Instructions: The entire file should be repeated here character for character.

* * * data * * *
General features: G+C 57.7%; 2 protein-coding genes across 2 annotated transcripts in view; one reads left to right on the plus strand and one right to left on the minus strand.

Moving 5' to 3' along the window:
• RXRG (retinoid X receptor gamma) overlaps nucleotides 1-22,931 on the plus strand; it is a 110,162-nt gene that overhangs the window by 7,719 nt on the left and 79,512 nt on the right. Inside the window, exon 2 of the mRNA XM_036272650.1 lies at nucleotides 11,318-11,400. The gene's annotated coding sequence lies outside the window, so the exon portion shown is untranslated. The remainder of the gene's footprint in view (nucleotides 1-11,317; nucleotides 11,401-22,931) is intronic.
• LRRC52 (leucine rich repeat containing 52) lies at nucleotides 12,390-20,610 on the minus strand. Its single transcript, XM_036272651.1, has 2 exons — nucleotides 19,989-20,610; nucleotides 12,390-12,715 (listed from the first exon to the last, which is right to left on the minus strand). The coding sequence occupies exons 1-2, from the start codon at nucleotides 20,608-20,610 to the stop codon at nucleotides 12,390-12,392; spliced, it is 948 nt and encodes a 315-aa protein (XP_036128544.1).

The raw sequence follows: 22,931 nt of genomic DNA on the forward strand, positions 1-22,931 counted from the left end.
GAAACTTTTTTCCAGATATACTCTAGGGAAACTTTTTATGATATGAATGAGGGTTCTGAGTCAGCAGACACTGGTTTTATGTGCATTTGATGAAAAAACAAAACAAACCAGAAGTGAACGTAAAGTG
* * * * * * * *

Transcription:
General features: G+C 57.7%; 2 protein-coding genes across 2 annotated transcripts in view; one reads left to right on the plus strand and one right to left on the minus strand.

Moving 5' to 3' along the window:
• RXRG (retinoid X receptor gamma) overlaps nucleotides 1-22,931 on the plus strand; it is a 110,162-nt gene that overhangs the window by 7,719 nt on the left and 79,512 nt on the right. Inside the window, exon 2 of the mRNA XM_036272650.1 lies at nucleotides 11,318-11,400. The gene's annotated coding sequence lies outside the window, so the exon portion shown is untranslated. The remainder of the gene's footprint in view (nucleotides 1-11,317; nucleotides 11,401-22,931) is intronic.
• LRRC52 (leucine rich repeat containing 52) lies at nucleotides 12,390-20,610 on the minus strand. Its single transcript, XM_036272651.1, has 2 exons — nucleotides 19,989-20,610; nucleotides 12,390-12,715 (listed from the first exon to the last, which is right to left on the minus strand). The coding sequence occupies exons 1-2, from the start codon at nucleotides 20,608-20,610 to the stop codon at nucleotides 12,390-12,392; spliced, it is 948 nt and encodes a 315-aa protein (XP_036128544.1).

The raw sequence follows: 22,931 nt of genomic DNA on the forward strand, positions 1-22,931 counted from the left end.
GAAACTTTTTTCCAGATATACTCTAGGGAAACTTTTTATGATATGAATGAGGGTTCTGAGTCAGCAGACACTGGTTTTATGTGCATTTGATGAAAAAACAAAACAAACCAGAAGTGAACGTAAAGTG